Laurence Crane / Asamimasa – Sound of Horse

Posted: 12 December 2016 in Albums
Tags: , , , , , , , ,

Hubro – HUBROCD2582 – 25th November 2016

Christopher Nosnibor

Gathering pieces composed over the span of some thirteen years, Sound of Horse provides an insight into the compositional methodology of Laurence Crane, with each of the pieces performed by the shifting lineups of the Norwegian Asamimasa ensemble.

It begins with ‘John White in Berlin’ (2003), a long, low, ominous rumbling drone-based composition for electric guitar, cello, percussion and piano. The piano is sparse and way off in the distance. The strains of guitar feedback scrape at the senses in contrast to the low, almost subsonic rippling bass hum: it builds tension, but eventually this plateaus. There’s a daring fragility to the composition, but there’s little by way of movement or progression and little to really get a grip on. ‘Riis’ (1996), for clarinet, cello and electric organ manifests first as a cloud of ambience, from which elongated organ notes pipe a slow, majestic sound, a sort of semi-ambient church muzak. It’s an imposing work, as much by virtue of the instrumentation as the composition, although Crane does cast an immersive atmosphere.

The three ‘Events’ pieces for voice, three clarinets and a vibraphone move further into the realms of the spiritual, the wordless vocals are hushed, reverent, brushed with a celestial hue radiating upwards as they entwine with the sparse, soft-edged instrumentation. It’s the sound of a dark corner, illuminated by flickering candlelight. These pieces may be short, but they’re quietly powerful, moving.

The title track consists of seven parts spanning a full twenty minutes. It sounds nothing like any horse. With clarinet, bass clarinet, acoustic and electric guitar, as well as percussion and cello, the pieces offer a greater range of texture and tone than the other pieces, and at times offer more conventional melodic passages. Chords are strummed in slow repetition while the wind instruments make minor chord progressions underscoring an atmosphere of brooding melancholy and, in places, trepidatious uncertainty. Choppy electric guitars and thumping drums on the fourth section mark the biggest divergence from the overall form of not just the suite, but the album as a whole, and hint almost toward an assimilation of the elements of rock music, albeit in its most deconstructed and experimental form.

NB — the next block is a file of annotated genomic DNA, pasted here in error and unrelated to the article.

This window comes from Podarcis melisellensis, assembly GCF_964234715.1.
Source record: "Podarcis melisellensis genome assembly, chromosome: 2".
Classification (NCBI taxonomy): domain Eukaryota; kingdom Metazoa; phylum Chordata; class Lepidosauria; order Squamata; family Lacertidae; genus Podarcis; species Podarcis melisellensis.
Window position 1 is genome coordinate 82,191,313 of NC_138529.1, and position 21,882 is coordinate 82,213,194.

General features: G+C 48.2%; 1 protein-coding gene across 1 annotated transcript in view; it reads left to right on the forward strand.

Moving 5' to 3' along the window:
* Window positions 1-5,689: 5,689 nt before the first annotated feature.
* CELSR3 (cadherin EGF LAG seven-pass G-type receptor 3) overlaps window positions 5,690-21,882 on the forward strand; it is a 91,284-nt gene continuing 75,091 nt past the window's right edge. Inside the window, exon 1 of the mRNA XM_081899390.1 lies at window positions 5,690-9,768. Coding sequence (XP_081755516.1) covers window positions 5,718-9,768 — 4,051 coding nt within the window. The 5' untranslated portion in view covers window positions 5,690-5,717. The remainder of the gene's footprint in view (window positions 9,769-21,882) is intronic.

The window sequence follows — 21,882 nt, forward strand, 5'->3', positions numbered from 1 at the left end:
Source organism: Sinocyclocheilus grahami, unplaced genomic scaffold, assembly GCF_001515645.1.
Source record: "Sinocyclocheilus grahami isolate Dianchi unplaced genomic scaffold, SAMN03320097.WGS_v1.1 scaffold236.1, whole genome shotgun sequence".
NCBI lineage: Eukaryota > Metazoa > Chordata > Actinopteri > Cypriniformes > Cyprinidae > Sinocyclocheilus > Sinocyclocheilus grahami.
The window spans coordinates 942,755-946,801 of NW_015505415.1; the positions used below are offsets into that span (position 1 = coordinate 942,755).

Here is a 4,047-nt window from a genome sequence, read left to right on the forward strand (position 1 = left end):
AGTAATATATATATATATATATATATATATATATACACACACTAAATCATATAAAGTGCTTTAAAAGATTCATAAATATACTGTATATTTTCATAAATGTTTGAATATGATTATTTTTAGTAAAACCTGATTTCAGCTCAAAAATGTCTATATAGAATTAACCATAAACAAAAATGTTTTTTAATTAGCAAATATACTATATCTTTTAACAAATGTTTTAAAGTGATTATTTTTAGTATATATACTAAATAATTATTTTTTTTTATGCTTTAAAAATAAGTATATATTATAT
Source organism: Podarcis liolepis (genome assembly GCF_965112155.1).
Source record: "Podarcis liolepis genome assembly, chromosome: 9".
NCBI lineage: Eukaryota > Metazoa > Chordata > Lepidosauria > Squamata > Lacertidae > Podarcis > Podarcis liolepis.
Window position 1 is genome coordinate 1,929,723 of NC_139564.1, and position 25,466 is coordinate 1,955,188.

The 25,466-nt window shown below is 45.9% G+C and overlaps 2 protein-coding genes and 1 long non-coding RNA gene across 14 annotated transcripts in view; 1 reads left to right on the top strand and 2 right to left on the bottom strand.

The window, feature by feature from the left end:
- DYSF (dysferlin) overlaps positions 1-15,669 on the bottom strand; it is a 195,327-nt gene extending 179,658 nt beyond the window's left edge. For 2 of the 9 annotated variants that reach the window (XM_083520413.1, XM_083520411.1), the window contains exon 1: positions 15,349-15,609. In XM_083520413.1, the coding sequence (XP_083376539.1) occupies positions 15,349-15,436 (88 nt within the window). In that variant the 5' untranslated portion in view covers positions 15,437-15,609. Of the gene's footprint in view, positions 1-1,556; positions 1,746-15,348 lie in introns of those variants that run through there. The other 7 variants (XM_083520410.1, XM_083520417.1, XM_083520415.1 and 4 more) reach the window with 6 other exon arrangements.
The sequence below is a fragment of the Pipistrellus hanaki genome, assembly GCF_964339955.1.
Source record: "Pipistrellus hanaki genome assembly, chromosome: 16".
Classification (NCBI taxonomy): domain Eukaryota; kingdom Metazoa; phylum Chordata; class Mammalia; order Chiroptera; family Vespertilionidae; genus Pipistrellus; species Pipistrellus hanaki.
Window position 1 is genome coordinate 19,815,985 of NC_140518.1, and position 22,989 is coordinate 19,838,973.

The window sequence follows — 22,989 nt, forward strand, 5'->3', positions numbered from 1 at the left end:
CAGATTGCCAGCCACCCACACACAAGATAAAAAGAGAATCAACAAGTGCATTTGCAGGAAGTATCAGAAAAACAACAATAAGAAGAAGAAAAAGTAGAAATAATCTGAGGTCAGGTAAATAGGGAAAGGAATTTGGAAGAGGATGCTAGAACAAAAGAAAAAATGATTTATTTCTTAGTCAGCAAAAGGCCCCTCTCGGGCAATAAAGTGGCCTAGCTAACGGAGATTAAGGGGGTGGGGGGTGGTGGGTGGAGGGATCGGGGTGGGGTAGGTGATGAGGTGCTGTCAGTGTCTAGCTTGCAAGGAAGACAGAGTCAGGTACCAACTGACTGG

Precisely how to summarise what this album ‘does’ is immensely challenging, and equally, it’s not particularly clear what its purpose is to convey. It isn’t that the compositions lack finesse, but they do, all too often, lack focus. While Sound of Horse is a collection, there seems to be little connection, stylistically, between the pieces, giving it something of a scrapbook feel. But what to make of it? I dunno. Maybe it needs time. Maybe it need different ears. Maybe I need a different headspace. But at the time of writing, I’ve got little more than a shrug.

Laurnce Crane - Sound of Horse

Advertisements

Leave a Reply

Fill in your details below or click an icon to log in:

WordPress.com Logo

You are commenting using your WordPress.com account. Log Out / Change )

Twitter picture

You are commenting using your Twitter account. Log Out / Change )

Facebook photo

You are commenting using your Facebook account. Log Out / Change )

Google+ photo

You are commenting using your Google+ account. Log Out / Change )

Connecting to %s